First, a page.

How does an acetazolamide SPECT scan work to determine cerebrovascular disease?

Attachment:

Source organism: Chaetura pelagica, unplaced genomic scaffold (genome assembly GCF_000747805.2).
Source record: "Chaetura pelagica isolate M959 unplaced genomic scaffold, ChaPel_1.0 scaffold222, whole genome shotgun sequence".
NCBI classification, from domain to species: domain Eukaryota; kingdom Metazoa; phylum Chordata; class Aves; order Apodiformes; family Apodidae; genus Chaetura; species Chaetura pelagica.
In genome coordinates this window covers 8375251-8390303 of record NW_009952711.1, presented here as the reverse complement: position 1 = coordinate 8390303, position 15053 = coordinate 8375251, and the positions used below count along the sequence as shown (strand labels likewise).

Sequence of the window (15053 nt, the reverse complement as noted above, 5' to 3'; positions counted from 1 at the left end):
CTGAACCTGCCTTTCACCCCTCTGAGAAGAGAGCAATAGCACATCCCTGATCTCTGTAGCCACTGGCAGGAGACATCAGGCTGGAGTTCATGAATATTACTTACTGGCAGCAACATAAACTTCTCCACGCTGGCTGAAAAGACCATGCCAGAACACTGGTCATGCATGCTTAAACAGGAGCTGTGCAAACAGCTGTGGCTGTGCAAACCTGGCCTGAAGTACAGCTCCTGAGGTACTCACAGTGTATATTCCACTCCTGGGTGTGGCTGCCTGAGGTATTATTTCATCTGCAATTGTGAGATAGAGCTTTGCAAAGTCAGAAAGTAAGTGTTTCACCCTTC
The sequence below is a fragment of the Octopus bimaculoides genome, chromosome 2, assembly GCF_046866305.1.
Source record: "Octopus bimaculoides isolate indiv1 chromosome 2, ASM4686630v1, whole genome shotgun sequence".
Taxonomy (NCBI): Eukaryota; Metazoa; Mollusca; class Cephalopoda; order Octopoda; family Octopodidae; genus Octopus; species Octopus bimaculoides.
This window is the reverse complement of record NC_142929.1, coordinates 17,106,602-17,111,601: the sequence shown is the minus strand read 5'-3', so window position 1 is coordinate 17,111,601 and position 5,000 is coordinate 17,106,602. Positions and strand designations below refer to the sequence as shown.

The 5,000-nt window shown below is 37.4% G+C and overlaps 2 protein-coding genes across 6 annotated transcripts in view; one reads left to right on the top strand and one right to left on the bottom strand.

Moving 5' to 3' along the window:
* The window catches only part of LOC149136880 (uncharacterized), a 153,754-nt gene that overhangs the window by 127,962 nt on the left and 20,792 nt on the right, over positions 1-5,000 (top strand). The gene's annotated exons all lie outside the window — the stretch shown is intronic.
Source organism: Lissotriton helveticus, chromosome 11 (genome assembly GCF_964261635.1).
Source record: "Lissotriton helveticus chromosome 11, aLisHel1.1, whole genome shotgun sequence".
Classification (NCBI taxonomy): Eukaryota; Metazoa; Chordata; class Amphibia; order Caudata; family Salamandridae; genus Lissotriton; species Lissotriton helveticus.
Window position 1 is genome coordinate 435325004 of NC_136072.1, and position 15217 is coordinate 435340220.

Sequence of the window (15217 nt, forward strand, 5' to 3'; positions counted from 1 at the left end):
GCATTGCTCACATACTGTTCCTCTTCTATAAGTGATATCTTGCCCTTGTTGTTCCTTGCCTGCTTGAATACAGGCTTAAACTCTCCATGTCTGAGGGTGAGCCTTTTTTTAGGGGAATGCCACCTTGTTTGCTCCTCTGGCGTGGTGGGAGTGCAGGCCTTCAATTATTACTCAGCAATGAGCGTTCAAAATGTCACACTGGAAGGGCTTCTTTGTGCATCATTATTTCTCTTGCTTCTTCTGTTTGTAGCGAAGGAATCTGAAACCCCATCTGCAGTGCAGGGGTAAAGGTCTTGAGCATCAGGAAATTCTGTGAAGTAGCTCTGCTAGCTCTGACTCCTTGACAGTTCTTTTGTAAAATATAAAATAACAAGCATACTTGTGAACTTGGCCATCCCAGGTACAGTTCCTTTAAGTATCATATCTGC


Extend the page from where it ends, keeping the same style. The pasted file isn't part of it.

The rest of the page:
Acetazolamide is utilized sometimes with SPECT imaging to uncover cerebrovascular disease that might potentially result in an eventual stroke. Acetazolamide is a potent vasodilator and can increase cerebral blood flow through vessels that are patent and without cerebrovascular disease. However, vessels with atherosclerotic disease are unable to dilate in response to acetazolamide resulting in a scan that demonstrates relatively reduced perfusion to the affected vascular territories. The typical plan for an acetazolamide challenge SPECT study is to administer acetazolamide intravenously about 1 hour prior to injection with a CBF radiotracer. If the scan does not show any CBF abnormalities, the implication is that there is no clinically significant cerebrovascular disease. If there is an asymmetry or some cortical area with reduced CBF, it is important to bring the patient back for a perfusion SPECT scan without acetazolamide. If the changes in CBF are observed both with and without acetazolamide, then the perfusional changes are permanent. However, if the acetazolamide scan is markedly different with specific areas of reduced perfusion, the implication is that these areas are at risk for a future cerebrovascular event.